‘The Chronicle History of King Edward I’ is another episodic treatment of history by Peele. Certain critics analyze that Peele was involved in the writing of ‘Titus Andronicus’ by William Shakespeare. Thus, Peele’s versatility and lyricism brought something new to the Elizabethan drama.

3) Robert Greene (1558-1592)

 Robert Greene was educated at Cambridge University. He settled in London and did not have a patron. He was a prolific writer who wrote several proses, romances, pamphlets, and plays. His rate of productivity was higher. He was called the “first notorious professional writer”. His prose romances were modelled after Lyly’s Eupheus. Some of his prose romances are ‘Arbasto’, ‘Philomela’, ‘Pandosto’ and ‘Menaphon’.
 ‘Pandosto’ is renowned since it provided Shakespeare with the plot of ‘Winter’s Tale’. He wrote a large number of 35 pamphlets with a wide range of themes. Some of them are ‘The Repentance’ (autobiographical of the dissolute lifestyle, ‘The Kony Catching’ pamphlets deal with the criminal underworld of London. Greene’s ‘Groatsworth of Wit’ is one of the Repeatence pamphlets having reference to William Shakespeare showing him as an upstart crow, who thinks that he can write blank verse as well as plays.
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‘The Comical Revenge History of Alphonsus’, King of Aragon, this play is strongly influenced by ‘Tamburlaine’. Greene’s play is like a heroic romance, with strongly comic elements. ‘Honorary History of Friar Bacon and Friar Bungay’ deals with Bacon’s proof of his magical powers before King Henry III and the emperor of Germany and combines with colloquial humour and a love idyll between Margaret, the fair maid of Fressingfield and Lacy, Earl of Lincoln.
 In ‘The Scottish History of James IV’, the king engages in various wrong deeds and is finally transformed out of love. ‘A looking glass for London and England’ by Robert Greene, written in collaboration with James Lodge; a biblical story of Jonah and Nineveh that focuses on the city’s corruption and sin.
Greene was writing for public theatres and combined verse and prose. He laid strong emphasis on romantic comedy, double plots are interwoven together with talent, sophisticated approach to characterization, and women sometimes using disguising identity and are vividly fleshed out.

 4) Thomas Lodge

Thomas Lodge was educated at Oxford University. He was fairly prolific, and he wrote satires, romances, pamphlets, lyrical poetry, and plays. Thomas Lodge also translated works of medical philosophy and many more. ‘A Looking Glass of London’ was written in collaboration with Robert Greene.
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‘The Wounds of the Civil War’ was the first commercial chronicle play in England to draw directly from Roman Classical History (The tragedy of Marius and Scylla). He wrote a collection of love poems- Phillis contained several sonnets. 
Lodge’s important work is a pastoral romance written in prose named ‘Rosalynde’ (the source of Shakespeare’s ‘As You Like It’), which shows the rivalry between two brothers Saladyne and Rosader, forms the central character of the plot. Two courtly ladies Rosalynde and Alinda, were introduced who is banished from the court and thereby go on a pastoral setting.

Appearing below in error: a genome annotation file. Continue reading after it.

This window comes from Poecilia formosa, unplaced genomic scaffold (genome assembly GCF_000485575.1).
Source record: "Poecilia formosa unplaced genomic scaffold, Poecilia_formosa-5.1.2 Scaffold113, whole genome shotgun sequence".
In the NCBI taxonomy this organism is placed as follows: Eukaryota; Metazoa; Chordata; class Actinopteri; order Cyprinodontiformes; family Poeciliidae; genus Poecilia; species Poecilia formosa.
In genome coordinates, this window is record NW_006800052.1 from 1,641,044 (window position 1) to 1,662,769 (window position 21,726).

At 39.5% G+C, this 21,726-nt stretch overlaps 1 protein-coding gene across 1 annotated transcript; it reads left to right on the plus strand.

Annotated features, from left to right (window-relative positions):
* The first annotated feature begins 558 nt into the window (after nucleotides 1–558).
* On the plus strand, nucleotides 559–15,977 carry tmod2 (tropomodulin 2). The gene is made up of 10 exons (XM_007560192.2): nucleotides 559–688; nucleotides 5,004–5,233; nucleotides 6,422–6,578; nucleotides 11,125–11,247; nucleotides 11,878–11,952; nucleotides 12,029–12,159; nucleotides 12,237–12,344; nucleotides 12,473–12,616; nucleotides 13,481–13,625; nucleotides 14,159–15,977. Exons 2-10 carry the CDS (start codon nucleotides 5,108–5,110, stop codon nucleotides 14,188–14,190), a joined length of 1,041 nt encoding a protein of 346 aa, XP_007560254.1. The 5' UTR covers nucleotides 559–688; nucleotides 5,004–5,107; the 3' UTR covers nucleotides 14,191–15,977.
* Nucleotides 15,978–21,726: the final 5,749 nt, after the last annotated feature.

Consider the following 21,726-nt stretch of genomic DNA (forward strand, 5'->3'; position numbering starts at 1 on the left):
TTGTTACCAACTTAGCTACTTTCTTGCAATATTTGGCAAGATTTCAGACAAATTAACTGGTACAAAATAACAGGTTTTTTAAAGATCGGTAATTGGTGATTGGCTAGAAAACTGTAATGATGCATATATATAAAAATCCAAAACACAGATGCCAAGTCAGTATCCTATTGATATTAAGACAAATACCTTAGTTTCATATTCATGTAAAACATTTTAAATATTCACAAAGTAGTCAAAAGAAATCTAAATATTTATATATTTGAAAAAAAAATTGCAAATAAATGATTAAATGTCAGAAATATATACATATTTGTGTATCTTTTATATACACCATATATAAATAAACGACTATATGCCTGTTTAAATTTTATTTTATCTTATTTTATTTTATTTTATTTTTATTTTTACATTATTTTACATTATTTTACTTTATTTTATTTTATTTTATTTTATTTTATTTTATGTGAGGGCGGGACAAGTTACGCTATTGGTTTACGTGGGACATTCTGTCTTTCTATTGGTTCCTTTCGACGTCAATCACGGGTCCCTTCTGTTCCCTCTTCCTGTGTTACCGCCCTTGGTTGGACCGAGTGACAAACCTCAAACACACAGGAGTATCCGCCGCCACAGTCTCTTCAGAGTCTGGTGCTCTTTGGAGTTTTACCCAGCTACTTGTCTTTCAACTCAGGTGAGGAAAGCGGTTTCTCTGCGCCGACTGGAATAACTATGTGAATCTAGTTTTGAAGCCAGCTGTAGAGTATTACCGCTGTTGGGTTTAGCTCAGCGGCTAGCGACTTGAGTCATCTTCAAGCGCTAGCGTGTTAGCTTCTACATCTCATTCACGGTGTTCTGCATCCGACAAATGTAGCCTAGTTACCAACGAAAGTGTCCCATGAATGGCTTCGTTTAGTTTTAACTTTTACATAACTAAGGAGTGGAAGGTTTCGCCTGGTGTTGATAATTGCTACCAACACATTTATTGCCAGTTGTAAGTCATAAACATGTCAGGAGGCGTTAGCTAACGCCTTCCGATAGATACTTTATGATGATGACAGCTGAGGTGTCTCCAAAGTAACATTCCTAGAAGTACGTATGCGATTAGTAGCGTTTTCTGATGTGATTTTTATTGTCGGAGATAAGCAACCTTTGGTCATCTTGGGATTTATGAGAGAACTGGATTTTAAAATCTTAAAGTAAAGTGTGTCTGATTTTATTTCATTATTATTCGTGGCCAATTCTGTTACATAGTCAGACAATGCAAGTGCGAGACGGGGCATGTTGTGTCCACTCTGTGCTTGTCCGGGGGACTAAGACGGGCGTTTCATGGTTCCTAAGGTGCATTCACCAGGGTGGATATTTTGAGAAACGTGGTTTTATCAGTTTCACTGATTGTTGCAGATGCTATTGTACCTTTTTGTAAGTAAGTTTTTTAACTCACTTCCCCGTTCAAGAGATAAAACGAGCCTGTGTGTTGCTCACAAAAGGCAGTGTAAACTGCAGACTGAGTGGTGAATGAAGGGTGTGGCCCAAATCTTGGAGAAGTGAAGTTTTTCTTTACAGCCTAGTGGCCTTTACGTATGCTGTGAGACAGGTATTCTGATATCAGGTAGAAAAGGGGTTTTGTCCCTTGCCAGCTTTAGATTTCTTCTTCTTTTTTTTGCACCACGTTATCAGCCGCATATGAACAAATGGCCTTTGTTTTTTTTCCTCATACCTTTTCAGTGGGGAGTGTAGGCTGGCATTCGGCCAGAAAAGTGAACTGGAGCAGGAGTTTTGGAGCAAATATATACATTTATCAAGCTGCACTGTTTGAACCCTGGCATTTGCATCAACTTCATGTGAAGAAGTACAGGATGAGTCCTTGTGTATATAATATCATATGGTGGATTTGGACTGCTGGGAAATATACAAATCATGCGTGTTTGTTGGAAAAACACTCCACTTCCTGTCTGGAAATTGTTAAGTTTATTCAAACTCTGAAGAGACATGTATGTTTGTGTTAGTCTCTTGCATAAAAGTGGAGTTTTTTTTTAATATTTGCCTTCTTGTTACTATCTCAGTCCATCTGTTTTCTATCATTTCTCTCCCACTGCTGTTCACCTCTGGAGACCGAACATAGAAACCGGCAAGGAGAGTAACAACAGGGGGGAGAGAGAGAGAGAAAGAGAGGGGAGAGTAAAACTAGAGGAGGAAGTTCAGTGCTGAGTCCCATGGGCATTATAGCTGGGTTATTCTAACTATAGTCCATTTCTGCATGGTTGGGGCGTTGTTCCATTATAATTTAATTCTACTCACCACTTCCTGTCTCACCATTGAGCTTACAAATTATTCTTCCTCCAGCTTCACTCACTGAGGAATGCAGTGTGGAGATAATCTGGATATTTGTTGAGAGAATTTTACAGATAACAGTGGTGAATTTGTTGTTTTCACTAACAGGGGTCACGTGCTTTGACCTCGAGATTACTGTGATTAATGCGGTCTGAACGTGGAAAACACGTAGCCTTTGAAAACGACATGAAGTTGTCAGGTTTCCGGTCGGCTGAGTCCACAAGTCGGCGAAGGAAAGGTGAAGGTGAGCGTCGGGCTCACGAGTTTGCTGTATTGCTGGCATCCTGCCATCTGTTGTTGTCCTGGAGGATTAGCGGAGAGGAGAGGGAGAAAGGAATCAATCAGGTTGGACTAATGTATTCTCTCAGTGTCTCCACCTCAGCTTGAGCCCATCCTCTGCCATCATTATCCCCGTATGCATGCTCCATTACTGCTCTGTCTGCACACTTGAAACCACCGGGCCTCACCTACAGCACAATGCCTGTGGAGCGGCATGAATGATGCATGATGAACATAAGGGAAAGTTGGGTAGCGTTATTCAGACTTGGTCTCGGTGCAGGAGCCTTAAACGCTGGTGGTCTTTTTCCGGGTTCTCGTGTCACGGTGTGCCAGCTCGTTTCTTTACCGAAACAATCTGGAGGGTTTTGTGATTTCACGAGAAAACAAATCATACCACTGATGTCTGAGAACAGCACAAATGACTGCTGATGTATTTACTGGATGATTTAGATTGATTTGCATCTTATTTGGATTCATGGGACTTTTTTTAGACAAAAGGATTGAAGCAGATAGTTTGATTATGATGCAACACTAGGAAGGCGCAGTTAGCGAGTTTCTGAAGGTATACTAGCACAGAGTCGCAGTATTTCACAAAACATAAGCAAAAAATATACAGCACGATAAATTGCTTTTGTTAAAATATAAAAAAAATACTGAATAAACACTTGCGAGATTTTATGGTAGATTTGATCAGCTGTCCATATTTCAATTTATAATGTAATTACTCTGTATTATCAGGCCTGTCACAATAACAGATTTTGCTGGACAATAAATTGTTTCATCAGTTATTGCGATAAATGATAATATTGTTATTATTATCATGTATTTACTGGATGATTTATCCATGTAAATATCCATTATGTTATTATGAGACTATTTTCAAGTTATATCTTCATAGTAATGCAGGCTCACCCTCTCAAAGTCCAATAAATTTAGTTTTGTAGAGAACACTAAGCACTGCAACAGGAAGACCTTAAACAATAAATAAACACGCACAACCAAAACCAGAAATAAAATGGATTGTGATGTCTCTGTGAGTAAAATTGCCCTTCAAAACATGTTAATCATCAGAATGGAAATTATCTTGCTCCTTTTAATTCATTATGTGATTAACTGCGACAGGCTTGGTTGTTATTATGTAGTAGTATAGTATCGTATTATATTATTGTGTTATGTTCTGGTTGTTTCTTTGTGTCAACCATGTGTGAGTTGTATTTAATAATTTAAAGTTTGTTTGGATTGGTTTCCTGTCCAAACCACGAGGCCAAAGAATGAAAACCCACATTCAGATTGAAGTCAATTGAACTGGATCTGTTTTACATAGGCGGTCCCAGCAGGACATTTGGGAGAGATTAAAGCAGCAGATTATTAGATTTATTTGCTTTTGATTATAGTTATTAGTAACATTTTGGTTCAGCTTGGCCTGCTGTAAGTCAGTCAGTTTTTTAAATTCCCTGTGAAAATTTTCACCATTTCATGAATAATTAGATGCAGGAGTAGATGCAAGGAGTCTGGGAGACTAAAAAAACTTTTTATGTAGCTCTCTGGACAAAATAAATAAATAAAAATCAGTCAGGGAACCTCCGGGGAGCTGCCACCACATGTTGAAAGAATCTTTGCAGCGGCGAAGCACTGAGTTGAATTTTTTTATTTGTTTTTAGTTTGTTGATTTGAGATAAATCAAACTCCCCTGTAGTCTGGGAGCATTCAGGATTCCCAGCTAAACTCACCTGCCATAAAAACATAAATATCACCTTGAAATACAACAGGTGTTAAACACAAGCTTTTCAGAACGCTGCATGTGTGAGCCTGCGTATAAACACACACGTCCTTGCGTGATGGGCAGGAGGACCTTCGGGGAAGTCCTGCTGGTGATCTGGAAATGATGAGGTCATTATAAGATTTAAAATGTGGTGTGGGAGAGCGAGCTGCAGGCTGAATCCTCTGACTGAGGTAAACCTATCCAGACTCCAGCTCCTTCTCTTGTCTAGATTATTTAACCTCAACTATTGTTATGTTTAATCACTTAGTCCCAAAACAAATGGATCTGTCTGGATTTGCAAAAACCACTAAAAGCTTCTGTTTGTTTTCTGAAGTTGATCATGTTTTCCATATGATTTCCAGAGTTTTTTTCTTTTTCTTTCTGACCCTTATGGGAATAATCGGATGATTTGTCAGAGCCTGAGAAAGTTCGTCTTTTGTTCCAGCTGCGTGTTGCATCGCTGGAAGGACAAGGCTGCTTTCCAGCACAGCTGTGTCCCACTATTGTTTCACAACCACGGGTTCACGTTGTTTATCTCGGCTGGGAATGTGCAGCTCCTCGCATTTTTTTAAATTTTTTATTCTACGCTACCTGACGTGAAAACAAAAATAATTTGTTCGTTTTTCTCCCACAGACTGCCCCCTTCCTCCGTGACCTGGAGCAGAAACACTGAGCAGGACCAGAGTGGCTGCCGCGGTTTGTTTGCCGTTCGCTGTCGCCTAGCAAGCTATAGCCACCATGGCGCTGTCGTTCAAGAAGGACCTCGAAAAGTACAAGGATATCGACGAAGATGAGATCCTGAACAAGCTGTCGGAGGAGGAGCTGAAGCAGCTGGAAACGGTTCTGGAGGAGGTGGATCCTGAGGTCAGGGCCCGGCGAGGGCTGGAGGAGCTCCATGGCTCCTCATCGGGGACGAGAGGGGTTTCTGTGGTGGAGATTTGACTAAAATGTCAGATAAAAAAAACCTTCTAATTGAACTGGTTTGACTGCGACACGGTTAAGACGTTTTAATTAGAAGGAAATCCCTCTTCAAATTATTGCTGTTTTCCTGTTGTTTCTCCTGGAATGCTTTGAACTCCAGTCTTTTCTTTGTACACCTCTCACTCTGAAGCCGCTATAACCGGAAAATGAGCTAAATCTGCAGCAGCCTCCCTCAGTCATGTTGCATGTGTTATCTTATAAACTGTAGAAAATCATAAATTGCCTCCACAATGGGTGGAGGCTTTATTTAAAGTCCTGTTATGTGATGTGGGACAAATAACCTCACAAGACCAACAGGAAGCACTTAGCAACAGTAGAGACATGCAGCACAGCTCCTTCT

5) Thomas Nashe

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 Thomas Nashe was educated at Cambridge and moved to London. He pursued patrons and created an early form of journalism, Some of his earliest works were literary criticism. He wrote a preface on ‘Menaphon‘ and a pirated edition of ‘Astrophel and Stella‘. Nashe was also a pamphleteer- ‘The Anatomy of Absurdity’ (1589) and ‘Peirce Penniless’ (his supplication to the devil, 1592) are two of his major pamphlets.
Nashe is primarily associated with prose fiction. He combined colloquial language and rhetoric. His most notable prose work is the ‘Unfortunate Traveller’ or ‘The Life of Jack Wilton’ (1594) – a picaresque novel, is a farcical, melodramatic parody having a picaresque or roguish character at the centre. It helped in the formation of the English book in English literature.
Nashe depicted European life in an episodic narrative. ‘Summer’s Last Will and Testament’ are a kind of courtly show or entertainment where four seasons are being personified, summer is presented as a dying old man. Will Summer is another character who was a jester in the court of Henry VIII. Summer has a double connotation here. There is a tendency towards satire and also have a pastoral setting. Nashe collaborated with Marlowe in ‘Dido Queen of Carthage’. He also collaborated with Ben Jonson in ‘Isle of Dogs’– this play was suppressed being too much seductive.

 6) Christopher Marlowe (1564-1593)

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Christopher Marlowe won a scholarship in Cambridge. He is the most popular and most famous dramatist among the University Wits. He has a humble background and was associated with many patrons. He is renowned for writing complex commercial dramas. He translated the works of two Roman poets from Latin to English- ‘Amores’ also known as Elegies (erotic lyric poems’ collection) and the first book of Farzelia by Lucant, based on events of Roman history.